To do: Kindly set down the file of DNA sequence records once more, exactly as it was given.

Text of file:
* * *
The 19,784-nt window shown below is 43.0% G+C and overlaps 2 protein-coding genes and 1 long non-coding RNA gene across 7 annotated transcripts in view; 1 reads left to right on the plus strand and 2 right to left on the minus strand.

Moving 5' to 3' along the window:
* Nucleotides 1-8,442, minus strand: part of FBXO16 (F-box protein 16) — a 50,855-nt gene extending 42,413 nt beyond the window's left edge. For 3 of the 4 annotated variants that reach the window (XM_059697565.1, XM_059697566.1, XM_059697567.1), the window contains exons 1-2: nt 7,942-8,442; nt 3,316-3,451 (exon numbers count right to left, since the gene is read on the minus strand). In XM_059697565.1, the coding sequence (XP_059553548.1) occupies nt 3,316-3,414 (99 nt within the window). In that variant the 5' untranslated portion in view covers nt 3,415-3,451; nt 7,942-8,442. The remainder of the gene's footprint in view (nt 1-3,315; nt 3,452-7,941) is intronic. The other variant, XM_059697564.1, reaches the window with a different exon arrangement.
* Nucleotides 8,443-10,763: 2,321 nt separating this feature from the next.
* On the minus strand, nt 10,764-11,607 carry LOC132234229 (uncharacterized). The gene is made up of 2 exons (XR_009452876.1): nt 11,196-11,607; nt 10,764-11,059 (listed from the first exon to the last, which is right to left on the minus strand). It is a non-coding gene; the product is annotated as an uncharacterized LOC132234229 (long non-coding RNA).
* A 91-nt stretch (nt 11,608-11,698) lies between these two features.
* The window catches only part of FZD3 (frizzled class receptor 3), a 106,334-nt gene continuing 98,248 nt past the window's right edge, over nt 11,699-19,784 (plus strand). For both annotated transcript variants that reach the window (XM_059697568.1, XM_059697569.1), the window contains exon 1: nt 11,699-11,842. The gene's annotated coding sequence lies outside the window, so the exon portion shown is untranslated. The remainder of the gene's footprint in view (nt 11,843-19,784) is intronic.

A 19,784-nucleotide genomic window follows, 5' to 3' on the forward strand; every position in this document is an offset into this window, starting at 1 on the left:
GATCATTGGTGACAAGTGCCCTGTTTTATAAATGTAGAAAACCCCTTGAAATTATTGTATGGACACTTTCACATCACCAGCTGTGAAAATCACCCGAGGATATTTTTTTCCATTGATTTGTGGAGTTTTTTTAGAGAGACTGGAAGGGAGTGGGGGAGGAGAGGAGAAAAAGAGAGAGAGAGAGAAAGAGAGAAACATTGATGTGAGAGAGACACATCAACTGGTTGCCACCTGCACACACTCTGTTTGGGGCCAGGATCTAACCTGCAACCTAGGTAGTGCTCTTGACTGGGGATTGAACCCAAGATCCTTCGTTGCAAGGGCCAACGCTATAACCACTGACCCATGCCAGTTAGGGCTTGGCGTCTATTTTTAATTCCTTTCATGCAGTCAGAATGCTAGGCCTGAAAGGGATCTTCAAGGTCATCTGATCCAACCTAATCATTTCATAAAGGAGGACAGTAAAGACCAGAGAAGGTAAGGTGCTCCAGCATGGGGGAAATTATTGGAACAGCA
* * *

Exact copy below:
The 19,784-nt window shown below is 43.0% G+C and overlaps 2 protein-coding genes and 1 long non-coding RNA gene across 7 annotated transcripts in view; 1 reads left to right on the plus strand and 2 right to left on the minus strand.

Moving 5' to 3' along the window:
* Nucleotides 1-8,442, minus strand: part of FBXO16 (F-box protein 16) — a 50,855-nt gene extending 42,413 nt beyond the window's left edge. For 3 of the 4 annotated variants that reach the window (XM_059697565.1, XM_059697566.1, XM_059697567.1), the window contains exons 1-2: nt 7,942-8,442; nt 3,316-3,451 (exon numbers count right to left, since the gene is read on the minus strand). In XM_059697565.1, the coding sequence (XP_059553548.1) occupies nt 3,316-3,414 (99 nt within the window). In that variant the 5' untranslated portion in view covers nt 3,415-3,451; nt 7,942-8,442. The remainder of the gene's footprint in view (nt 1-3,315; nt 3,452-7,941) is intronic. The other variant, XM_059697564.1, reaches the window with a different exon arrangement.
* Nucleotides 8,443-10,763: 2,321 nt separating this feature from the next.
* On the minus strand, nt 10,764-11,607 carry LOC132234229 (uncharacterized). The gene is made up of 2 exons (XR_009452876.1): nt 11,196-11,607; nt 10,764-11,059 (listed from the first exon to the last, which is right to left on the minus strand). It is a non-coding gene; the product is annotated as an uncharacterized LOC132234229 (long non-coding RNA).
* A 91-nt stretch (nt 11,608-11,698) lies between these two features.
* The window catches only part of FZD3 (frizzled class receptor 3), a 106,334-nt gene continuing 98,248 nt past the window's right edge, over nt 11,699-19,784 (plus strand). For both annotated transcript variants that reach the window (XM_059697568.1, XM_059697569.1), the window contains exon 1: nt 11,699-11,842. The gene's annotated coding sequence lies outside the window, so the exon portion shown is untranslated. The remainder of the gene's footprint in view (nt 11,843-19,784) is intronic.

A 19,784-nucleotide genomic window follows, 5' to 3' on the forward strand; every position in this document is an offset into this window, starting at 1 on the left:
GATCATTGGTGACAAGTGCCCTGTTTTATAAATGTAGAAAACCCCTTGAAATTATTGTATGGACACTTTCACATCACCAGCTGTGAAAATCACCCGAGGATATTTTTTTCCATTGATTTGTGGAGTTTTTTTAGAGAGACTGGAAGGGAGTGGGGGAGGAGAGGAGAAAAAGAGAGAGAGAGAGAAAGAGAGAAACATTGATGTGAGAGAGACACATCAACTGGTTGCCACCTGCACACACTCTGTTTGGGGCCAGGATCTAACCTGCAACCTAGGTAGTGCTCTTGACTGGGGATTGAACCCAAGATCCTTCGTTGCAAGGGCCAACGCTATAACCACTGACCCATGCCAGTTAGGGCTTGGCGTCTATTTTTAATTCCTTTCATGCAGTCAGAATGCTAGGCCTGAAAGGGATCTTCAAGGTCATCTGATCCAACCTAATCATTTCATAAAGGAGGACAGTAAAGACCAGAGAAGGTAAGGTGCTCCAGCATGGGGGAAATTATTGGAACAGCA